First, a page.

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Didi embarks on ultimate IPO road-test

3 minute read

A taxi driver is reflected in a side mirror as he uses the Didi Chuxing car-hailing application in Beijing, China, September 22, 2015. REUTERS/Jason Lee

HONG KONG, June 11 (Reuters Breakingviews) - Didi is cruising headlong into some rocky terrain. The Beijing-based ride-hailing giant on Thursday unveiled plans to go public in New York. Growth has resurged, but exuberant markets, U.S. political pressure and technology crackdowns will put this initial public offering to the ultimate road-test.

The company, valued privately at some $60 billion last year according to Pitchbook, built its Chinese dominance with deals. It merged with rival Kuaidi Dache in 2015 and then bought the local operations of Uber Technologies (UBER.N), which now owns 13% of Didi. It also has raised more than $20 billion in funding from the Softbank Vision Fund, Tencent (0700.HK) and others.

All that capital has paid for customers and expansion. Didi reported 377 million active users in China for the year ended in March. It is also now building out in freight, finance and beyond in 15 countries. China’s pandemic recovery helped the top line more than double in the first quarter, to $6.4 billion, and Didi even generated a net profit largely thanks to some investment income.

The gross bookings, before stripping out the large percentage that goes to drivers, pales against the $20 billion Uber delivered in the same quarter. Overseas initiatives and heavy investment in areas including electric vehicles and autonomous driving are also costly. Boss Will Wei Cheng is committed to chasing such growth: Didi plans to use 30% of the IPO proceeds to expand its international reach.

As prospective investors run the rule over the numbers for what might be the biggest U.S. market debut of a Chinese company since Alibaba, there are other sticky matters to consider. Didi is under domestic regulatory pressure to treat drivers better. It also was among those hauled in by the Ministry of Transport for allegedly charging unreasonably high commissions and implementing irregular pricing rules. Its sheer heft poses a potential problem as Beijing’s trustbusters squeeze the technology sector.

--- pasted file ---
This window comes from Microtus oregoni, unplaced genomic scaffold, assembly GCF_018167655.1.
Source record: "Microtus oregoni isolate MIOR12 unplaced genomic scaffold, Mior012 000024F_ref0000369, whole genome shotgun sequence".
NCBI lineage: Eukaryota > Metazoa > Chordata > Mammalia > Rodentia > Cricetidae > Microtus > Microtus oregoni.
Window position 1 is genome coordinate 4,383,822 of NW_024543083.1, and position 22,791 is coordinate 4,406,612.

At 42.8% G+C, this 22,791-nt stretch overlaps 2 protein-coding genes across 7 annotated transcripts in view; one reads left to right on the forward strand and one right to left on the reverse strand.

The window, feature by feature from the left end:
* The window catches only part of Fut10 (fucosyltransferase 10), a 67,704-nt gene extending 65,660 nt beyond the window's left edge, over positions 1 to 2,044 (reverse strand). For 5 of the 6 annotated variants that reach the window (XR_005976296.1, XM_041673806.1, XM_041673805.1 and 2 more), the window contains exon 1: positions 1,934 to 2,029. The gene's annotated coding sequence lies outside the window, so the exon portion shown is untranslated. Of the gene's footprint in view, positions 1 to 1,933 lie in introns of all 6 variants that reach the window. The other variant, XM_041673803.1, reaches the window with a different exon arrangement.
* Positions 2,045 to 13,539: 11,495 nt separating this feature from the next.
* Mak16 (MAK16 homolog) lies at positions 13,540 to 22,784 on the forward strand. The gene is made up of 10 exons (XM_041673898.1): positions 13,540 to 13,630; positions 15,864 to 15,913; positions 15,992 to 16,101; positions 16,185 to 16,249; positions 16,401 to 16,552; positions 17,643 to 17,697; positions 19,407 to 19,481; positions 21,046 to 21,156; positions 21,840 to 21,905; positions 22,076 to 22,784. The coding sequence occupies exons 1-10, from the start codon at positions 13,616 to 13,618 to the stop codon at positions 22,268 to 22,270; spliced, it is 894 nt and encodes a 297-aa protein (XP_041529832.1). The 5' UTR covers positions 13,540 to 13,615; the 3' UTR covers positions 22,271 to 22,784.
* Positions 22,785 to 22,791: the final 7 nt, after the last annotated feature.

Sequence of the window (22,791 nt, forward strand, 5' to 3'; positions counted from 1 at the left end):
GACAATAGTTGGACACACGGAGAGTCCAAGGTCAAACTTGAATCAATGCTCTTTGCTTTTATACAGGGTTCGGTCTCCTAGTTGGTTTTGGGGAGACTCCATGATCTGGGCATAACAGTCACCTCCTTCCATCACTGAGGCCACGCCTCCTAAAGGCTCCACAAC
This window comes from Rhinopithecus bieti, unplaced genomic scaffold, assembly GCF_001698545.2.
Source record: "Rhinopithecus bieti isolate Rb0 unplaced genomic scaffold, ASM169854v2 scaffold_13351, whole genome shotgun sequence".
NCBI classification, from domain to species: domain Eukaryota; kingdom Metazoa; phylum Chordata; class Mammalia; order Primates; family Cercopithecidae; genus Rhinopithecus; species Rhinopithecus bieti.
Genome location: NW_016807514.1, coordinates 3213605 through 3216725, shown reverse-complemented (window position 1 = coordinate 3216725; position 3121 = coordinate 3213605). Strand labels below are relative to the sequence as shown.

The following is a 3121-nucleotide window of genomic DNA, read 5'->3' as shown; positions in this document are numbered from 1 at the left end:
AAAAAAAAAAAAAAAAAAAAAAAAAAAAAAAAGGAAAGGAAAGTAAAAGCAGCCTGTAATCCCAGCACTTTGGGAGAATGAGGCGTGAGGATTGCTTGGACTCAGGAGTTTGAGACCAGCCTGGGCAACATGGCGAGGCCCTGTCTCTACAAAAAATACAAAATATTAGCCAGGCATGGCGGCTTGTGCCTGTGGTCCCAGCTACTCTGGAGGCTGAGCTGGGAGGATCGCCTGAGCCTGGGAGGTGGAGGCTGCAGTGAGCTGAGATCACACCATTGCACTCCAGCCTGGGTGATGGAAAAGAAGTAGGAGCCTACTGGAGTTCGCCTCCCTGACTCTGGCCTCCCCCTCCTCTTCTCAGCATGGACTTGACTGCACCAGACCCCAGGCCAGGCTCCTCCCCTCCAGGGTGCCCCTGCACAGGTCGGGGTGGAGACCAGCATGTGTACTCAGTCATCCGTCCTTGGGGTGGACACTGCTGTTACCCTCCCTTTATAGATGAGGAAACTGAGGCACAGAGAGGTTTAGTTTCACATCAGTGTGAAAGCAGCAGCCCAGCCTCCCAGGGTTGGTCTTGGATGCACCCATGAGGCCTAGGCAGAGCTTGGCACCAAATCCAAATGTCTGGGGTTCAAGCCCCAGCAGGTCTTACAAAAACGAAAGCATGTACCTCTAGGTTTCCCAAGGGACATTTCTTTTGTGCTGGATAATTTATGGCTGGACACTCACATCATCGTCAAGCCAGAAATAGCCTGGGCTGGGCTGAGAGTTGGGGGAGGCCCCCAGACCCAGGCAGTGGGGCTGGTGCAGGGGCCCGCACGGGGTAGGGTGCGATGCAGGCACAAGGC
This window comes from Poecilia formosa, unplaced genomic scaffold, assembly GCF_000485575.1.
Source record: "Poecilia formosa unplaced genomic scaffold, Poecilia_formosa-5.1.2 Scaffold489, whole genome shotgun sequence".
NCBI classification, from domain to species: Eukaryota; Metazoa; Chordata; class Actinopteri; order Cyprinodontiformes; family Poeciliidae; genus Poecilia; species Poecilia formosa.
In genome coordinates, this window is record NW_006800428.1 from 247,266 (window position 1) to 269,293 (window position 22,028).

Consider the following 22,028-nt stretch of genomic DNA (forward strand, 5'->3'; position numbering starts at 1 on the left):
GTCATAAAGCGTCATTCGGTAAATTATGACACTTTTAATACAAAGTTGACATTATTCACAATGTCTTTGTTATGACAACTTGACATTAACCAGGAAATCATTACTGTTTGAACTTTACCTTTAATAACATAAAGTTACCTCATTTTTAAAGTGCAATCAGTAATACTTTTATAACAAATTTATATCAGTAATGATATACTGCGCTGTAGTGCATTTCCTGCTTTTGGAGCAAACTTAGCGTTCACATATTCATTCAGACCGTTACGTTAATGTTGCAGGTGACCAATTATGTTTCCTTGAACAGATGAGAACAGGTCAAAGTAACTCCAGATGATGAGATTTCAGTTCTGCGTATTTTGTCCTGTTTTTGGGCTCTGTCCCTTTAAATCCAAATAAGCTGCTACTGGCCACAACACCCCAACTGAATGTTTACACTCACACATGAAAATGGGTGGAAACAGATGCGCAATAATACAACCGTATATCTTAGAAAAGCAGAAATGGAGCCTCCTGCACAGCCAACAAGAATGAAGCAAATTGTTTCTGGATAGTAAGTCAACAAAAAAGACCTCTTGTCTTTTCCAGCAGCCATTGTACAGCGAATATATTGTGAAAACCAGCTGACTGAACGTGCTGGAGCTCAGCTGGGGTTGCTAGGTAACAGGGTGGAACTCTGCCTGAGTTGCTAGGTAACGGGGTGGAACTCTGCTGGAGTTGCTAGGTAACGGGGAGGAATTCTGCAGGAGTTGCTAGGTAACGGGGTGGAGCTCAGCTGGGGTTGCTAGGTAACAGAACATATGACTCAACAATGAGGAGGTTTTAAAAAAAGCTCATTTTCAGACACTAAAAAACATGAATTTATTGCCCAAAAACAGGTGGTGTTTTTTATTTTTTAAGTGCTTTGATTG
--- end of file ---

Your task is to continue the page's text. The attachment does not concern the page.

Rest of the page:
What’s more, the S&P 500 index is trading at an all-time high. And American lawmakers, frustrated by the lack of accounting oversight and other concerns, keep angling to starve Chinese companies of U.S. capital. With valuation figures of $100 billion – bigger than Uber’s market capitalisation – kicking around, the Didi fare could be pretty steep.

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- Chinese ride-hailing company Didi on June 10 submitted documents to U.S. securities regulators for an initial public offering in New York.

- It did not reveal the size of the offering, but Reuters cited unnamed sources saying the company, which filed under the name Xiaoju Kuaizhi, could raise about $10 billion and seek a valuation of close to $100 billion.

- Goldman Sachs, Morgan Stanley, JPMorgan and China Renaissance are underwriting the IPO.

- Didi’s revenue more than doubled to 42.2 billion yuan ($6.4 billion) for the three months ended in March from the same period a year earlier. It reported a net loss of 10.7 billion yuan in 2020 on revenue of 142 billion yuan.

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